Cask beer leaves the brewery unfinished, and we rely on you to complete the job for us. Looking after your cask beer properly can bring in great rewards. Did you know that better cellar management can increase your sales by up to 8%! (Cask Marque, 2021). Customers often return to establishments they know serve the best pint, so join us in our continuing quest for quality and take a look at our top tips to help you serve it in perfect condition every time.

1. Keep things clean.

Keeping your cellar and your lines clean is of vital importance. It may take time, but it also prevents costly problems like poor yield, equipment issues and loss of customer confidence.

  • Sticky beer deposits are a breeding ground for things that can spoil beer. Keep everything clean and in working order.
  • We recommend a cellar temperature between 11-13˚C.
  • Clean taps between casks to prevent cross contamination.
  • Clean your lines at least every seven days, following the instructions carefully.

      2. Keep on top of your stock.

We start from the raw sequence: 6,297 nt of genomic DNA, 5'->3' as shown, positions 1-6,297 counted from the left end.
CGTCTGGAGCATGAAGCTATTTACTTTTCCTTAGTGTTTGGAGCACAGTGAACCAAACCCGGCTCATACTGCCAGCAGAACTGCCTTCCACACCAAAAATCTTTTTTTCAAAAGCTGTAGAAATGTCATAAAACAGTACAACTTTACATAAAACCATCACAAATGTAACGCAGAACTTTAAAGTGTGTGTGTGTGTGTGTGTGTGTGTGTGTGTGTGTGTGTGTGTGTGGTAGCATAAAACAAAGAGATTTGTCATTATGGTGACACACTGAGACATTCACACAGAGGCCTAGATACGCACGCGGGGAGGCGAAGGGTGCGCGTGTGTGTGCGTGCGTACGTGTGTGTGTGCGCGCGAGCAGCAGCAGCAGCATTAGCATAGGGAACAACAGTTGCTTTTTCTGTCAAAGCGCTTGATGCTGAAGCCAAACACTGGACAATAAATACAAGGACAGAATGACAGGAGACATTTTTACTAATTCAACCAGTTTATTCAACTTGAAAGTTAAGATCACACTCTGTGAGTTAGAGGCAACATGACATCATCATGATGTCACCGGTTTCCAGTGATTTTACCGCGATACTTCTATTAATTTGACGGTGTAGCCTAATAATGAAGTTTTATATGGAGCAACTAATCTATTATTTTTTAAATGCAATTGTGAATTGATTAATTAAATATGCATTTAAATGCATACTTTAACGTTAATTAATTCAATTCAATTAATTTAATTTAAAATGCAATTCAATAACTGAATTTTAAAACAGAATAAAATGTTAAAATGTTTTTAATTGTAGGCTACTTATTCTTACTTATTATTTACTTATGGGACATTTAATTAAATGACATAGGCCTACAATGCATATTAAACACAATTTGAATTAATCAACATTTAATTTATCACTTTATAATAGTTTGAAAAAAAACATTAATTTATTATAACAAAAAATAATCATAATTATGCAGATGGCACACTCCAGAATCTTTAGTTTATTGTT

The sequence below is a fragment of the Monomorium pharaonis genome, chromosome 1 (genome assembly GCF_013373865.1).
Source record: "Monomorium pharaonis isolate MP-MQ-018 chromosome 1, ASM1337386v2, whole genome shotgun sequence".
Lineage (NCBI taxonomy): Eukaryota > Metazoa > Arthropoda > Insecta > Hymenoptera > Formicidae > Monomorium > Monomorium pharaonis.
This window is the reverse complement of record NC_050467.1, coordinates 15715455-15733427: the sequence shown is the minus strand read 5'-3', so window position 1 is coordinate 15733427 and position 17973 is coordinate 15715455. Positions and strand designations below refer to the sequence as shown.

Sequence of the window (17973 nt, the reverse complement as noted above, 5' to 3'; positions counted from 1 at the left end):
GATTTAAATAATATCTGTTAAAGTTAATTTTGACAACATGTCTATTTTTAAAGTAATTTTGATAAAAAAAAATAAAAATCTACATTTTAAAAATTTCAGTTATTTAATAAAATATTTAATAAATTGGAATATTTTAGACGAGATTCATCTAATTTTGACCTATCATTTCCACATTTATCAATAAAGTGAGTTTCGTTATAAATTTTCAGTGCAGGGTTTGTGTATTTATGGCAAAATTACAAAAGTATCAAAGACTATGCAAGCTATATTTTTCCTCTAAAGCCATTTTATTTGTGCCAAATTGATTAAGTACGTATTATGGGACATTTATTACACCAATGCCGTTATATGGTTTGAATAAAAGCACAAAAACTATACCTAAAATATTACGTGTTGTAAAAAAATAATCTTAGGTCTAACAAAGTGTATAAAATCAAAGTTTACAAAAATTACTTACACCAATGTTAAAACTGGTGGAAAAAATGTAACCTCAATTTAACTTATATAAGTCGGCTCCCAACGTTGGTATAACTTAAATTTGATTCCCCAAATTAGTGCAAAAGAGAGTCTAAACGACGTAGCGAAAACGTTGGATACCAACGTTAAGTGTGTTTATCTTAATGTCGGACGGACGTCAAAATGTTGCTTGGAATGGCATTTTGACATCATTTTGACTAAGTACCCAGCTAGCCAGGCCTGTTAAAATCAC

When your delivery arrives, take the time to make some initial checks. It will catch any issues early.

      • The shelf life of cask can vary, depending on the product, but it is generally around 8 weeks from filling - and then it has to reach you.
      • Make sure your order is correct and that all casks are labelled for identification and date.
      • Check the best before date and rotate your stock accordingly.
      • Ensure there is no damage to the vessel or its seals and that they are all seated correctly.
      • Don’t store your casks outside. Get them into temperature-controlled storage quickly.
      • Mark in chalk (not in marker please) or on the label the order you’re going to use them.
      • Get to know what the labels on your casks tell you.

        3. Keep things cool.

        Temperature plays an important role in the conditioning of beer, as well as its appeal.

        • After delivery, get your casks aacclimatised to 11-13°C.
        • Venting begins secondary fermentation. The yeast consumes the residual sugars in the beer, developing its flavour and producing Co2 to give it carbonation. If it is too warm, or too cold, it can cause issues from lack of flavour, to pouring flat or fobbing in service.

            4. Keep things secure.

            Casks are barrel-shaped, with a belly. When on their side with the shive (large bung) at the top, and the keystone (small bung) at the bottom, it creates an air pocket around the shive for conditioning. We add finings, to help the yeast settle in the belly of the cask - clearing the beer as it drops.